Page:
A pan-Canadian study of breast cancer screening has suggested large-scale mammography screening programs can substantially reduce breast cancer mortality, according to results published in the Journal of the National Cancer Institute.
Lead author Andrew Coldman, PhD, from the University of British Columbia School of Population and Public Health, and colleagues gathered data from nearly 2.8 million women participating in screening programs across seven of Canada’s 12 provinces between 1990 and 2009.
“The study was designed to compare the mortality experience of women who participated in an organized screening program with an estimate of what would have occurred had they not enrolled, based upon the experience of women in the same jurisdiction who did not,” the study noted.
For the research, each participating province linked its screening program database to its provincial cancer registry and mortality database. This identified cases and deaths from breast cancer that occurred within the study time frame.
Province-specific breast cancer rates were computed by five-year age ranges and calendar periods between 1990 and 2009.
Researchers found that participation in large-scale screening programs produced a 40 percent lower death rate from cancer than expected in all participating provinces and did not vary greatly with age of participant.
“The value of breast cancer screening has attracted a large number of polarized comments,” Coldman and colleagues wrote. “The present study found statistically significantly lower breast mortality rates among screening participants of all ages in multiple regions.”
A substudy conducted found no evidence that self-selection biased the mortality results.
These results are in direct contrast to findings released by the Canadian National Breast Screening Study (CNBSS) published in British Medical Journal in February. In that study, 666 cancers were found in a mammogram group versus 524 found in a no-screen group.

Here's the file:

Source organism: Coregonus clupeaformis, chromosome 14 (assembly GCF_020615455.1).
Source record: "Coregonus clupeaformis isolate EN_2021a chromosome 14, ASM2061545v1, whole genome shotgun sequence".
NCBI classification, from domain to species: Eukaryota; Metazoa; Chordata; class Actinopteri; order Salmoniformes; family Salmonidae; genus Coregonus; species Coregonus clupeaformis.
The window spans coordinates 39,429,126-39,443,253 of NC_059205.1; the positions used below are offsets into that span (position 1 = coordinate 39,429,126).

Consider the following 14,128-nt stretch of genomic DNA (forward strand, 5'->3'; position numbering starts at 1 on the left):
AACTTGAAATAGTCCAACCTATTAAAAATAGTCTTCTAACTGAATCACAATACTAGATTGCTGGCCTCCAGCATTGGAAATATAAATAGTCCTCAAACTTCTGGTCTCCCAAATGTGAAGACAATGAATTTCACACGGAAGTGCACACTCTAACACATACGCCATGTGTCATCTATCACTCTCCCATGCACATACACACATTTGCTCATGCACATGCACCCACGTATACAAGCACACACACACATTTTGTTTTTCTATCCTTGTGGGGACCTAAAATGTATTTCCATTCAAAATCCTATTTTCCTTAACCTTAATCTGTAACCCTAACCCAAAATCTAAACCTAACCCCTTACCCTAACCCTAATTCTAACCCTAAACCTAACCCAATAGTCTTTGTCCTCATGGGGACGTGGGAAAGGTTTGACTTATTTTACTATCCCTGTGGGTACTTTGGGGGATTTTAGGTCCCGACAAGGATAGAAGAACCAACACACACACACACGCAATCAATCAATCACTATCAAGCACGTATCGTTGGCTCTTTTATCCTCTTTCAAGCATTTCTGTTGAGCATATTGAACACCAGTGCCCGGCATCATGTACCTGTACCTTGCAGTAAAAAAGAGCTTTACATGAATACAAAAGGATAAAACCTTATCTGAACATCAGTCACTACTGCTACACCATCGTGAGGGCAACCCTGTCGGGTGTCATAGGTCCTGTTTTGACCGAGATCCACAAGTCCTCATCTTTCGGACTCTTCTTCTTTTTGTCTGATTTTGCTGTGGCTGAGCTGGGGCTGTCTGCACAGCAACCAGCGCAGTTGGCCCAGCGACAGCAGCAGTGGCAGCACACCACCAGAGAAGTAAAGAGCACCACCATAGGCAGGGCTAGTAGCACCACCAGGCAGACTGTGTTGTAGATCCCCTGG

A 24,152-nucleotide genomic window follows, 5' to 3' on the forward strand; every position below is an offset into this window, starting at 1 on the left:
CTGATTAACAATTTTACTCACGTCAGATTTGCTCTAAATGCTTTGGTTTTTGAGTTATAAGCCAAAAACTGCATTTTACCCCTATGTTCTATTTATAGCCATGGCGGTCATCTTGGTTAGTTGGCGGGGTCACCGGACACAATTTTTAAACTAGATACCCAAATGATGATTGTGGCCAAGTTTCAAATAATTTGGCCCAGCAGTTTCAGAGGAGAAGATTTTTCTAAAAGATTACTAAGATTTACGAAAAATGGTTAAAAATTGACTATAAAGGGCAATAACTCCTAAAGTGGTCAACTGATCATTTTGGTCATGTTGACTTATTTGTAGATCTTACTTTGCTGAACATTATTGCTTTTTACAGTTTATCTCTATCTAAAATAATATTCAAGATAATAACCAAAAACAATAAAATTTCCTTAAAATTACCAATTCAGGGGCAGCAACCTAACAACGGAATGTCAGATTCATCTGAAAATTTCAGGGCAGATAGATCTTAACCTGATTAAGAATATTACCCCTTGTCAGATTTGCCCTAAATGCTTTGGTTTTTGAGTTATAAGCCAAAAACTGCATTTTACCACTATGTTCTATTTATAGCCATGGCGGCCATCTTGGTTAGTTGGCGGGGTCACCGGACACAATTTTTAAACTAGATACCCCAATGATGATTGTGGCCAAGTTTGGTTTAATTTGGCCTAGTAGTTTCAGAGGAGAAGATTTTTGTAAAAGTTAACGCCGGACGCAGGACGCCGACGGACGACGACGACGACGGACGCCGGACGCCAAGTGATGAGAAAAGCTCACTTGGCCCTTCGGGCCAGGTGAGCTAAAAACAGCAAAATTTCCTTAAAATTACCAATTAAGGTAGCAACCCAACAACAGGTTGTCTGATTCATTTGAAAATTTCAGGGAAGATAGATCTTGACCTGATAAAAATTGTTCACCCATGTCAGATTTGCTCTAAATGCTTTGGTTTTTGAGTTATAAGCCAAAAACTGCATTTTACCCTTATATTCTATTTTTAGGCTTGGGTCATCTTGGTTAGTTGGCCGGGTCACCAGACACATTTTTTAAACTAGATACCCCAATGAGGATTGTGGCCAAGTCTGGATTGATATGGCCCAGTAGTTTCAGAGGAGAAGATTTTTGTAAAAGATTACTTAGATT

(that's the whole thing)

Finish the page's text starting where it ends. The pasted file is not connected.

Because more cancers were diagnosed by mammogram, but a similar number of women died of breast cancer, the study authors concluded that there had been over-diagnosis. They found that 22 percent of breast cancer cases detected through screening were over-diagnosed, concluding that changes to guidelines calling for annual mammograms should be considered.
In an editorial that accompanied the Pan-Canadian study, Russell Harris, MD, of the University of North Carolina, Chapel Hill, wrote that different methodologies led to very different results in the two cancer studies.
“The CNBSS was a [randomized controlled trial], assuring similarity of compared groups by randomization,” Harris wrote. “The provincial study, on the other hand, is an observational study that pulls together data from each of the seven screening programs, provincial cancer registries and provincial mortality databases in an attempt to compare observed breast cancer mortality among ‘participants’ with expected mortality if they had not been screened.”
Harris contends that while the provincial study makes important points about needing observational evidence of cancer detection, the CNBSS’ randomized controlled trial method produces better evidence about mortality in screening programs.
In his essay, Harris calls for an end to the competing nature of observational studies like Coldman and colleagues and the CNBSS.
“Otherwise,” Harris wrote, “we can expect to be buffeted by continual duels between studies with results determined as much by methodology as by the true effects of screening.”